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Transylvania is a Central European region located in the eastern half of the Carpathian Basin, today in central Romania. Bounded on the east and south by the Carpathian mountain range, historic Transylvania extended in the west to the Apuseni Mountains; however, since 1919, Transylvania also encompasses, in the north-west, parts of the historical regions of Crişana, Maramureş and Partium, and in the west, eastern Banat.

Transylvania is an ancient land. After 106 AD the Roman Empire conquered Dacia and its wealth (gold and salt) was systematically exploited. After the Romans' withdrew in 271 AD, it was subject to various temporary influences and migration waves: Visigoths, Carpians, Huns, and Gepids (Slavs). Before the 10th century Magyar tribes slowly subdued Transylvania, which became part of the Kingdom of Hungary (11th–16th century). As a political entity, Transylvania is mentioned from the 11th century (after the Hungarian conquest) as a province of the Kingdom of Hungary. After the battle of Mohács it became an autonomous principality under the Ottoman Empire, before returning to Hungary[1], ruled by the Habsburgs in 1711, and subsequently part of Austria-Hungary) in 1867.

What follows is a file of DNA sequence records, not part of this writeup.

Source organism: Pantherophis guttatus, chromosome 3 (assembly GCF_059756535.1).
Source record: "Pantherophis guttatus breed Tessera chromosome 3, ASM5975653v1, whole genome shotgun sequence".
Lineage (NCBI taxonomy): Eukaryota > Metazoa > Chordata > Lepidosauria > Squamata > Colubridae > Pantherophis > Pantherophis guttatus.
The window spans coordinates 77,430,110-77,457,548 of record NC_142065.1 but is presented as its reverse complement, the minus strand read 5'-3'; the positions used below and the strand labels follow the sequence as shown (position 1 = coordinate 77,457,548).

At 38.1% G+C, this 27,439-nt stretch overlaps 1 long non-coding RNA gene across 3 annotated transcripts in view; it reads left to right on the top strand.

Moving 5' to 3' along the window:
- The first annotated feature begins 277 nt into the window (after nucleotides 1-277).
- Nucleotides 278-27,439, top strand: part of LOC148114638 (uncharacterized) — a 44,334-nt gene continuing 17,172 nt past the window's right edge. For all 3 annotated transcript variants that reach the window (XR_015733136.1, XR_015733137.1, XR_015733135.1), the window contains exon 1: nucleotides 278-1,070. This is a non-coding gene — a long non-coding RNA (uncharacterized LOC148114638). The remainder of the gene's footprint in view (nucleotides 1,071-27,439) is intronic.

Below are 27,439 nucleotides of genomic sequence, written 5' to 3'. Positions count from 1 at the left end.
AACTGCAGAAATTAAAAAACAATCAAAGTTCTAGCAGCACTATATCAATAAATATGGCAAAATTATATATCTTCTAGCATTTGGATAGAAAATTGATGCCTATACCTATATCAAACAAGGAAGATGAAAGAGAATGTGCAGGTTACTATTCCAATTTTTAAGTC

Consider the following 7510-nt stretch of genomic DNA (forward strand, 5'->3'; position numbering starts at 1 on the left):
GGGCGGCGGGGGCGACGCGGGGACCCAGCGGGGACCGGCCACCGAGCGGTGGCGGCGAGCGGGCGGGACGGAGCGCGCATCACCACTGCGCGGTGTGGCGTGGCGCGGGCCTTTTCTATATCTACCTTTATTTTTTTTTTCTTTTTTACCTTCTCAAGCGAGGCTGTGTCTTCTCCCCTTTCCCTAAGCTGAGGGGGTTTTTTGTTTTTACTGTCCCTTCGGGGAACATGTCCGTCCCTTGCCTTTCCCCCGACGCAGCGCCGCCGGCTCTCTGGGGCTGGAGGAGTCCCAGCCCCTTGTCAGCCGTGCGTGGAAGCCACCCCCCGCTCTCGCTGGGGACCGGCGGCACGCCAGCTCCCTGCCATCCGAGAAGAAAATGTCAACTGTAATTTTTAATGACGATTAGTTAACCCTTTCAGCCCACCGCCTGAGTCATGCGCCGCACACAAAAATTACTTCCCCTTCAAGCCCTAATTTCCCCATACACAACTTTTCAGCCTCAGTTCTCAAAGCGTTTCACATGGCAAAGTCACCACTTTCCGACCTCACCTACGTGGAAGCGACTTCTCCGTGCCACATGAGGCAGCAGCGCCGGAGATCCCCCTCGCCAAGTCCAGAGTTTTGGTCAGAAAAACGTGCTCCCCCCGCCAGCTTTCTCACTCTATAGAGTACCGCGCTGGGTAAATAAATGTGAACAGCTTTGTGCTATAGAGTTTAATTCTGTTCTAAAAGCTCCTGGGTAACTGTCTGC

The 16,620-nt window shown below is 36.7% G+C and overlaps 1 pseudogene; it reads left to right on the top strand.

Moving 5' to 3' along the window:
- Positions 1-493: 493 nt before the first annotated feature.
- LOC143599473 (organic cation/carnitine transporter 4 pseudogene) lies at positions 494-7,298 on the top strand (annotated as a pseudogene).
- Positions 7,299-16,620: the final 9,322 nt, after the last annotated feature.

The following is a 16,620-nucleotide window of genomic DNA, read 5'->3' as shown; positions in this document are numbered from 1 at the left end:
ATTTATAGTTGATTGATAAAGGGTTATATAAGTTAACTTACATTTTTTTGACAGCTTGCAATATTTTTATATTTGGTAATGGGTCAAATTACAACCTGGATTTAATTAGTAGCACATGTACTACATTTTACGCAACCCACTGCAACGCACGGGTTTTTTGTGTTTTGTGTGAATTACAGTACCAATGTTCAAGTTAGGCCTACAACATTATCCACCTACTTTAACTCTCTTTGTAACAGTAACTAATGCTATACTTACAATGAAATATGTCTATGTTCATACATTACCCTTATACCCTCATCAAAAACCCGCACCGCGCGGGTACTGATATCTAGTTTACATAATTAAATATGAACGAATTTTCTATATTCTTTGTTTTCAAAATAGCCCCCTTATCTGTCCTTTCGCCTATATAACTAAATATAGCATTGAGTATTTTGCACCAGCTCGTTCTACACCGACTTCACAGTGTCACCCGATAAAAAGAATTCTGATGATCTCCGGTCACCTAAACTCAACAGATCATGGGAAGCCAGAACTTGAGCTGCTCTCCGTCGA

Following the defeat of Austria-Hungary in The Great War Hungary was brutally dismembered by the victorious plutocratic western liberal Allies who awarded Transylvania to the Kingdom of Romania in the Treaty of Trianon despite Romania changing sides during the war, as well as their complete defeat. [1]

Outside Romania, it is strongly associated with Bram Stoker's novel Dracula,[2][3][4] while within Romania and Hungary the region is known for the scenic beauty of its Carpathian landscape and its rich history.


  1. 1.0 1.1 "Transylvania". Encyclopædia Britannica. Encyclopædia Britannica, Inc.. 2008. Retrieved 2008-08-01. 
  2. Transylvania Society of Dracula Information
  3. [http:/ Travel Advisory Lure of Dracula In Transylvania - New York Times]
  4. Romania Transylvania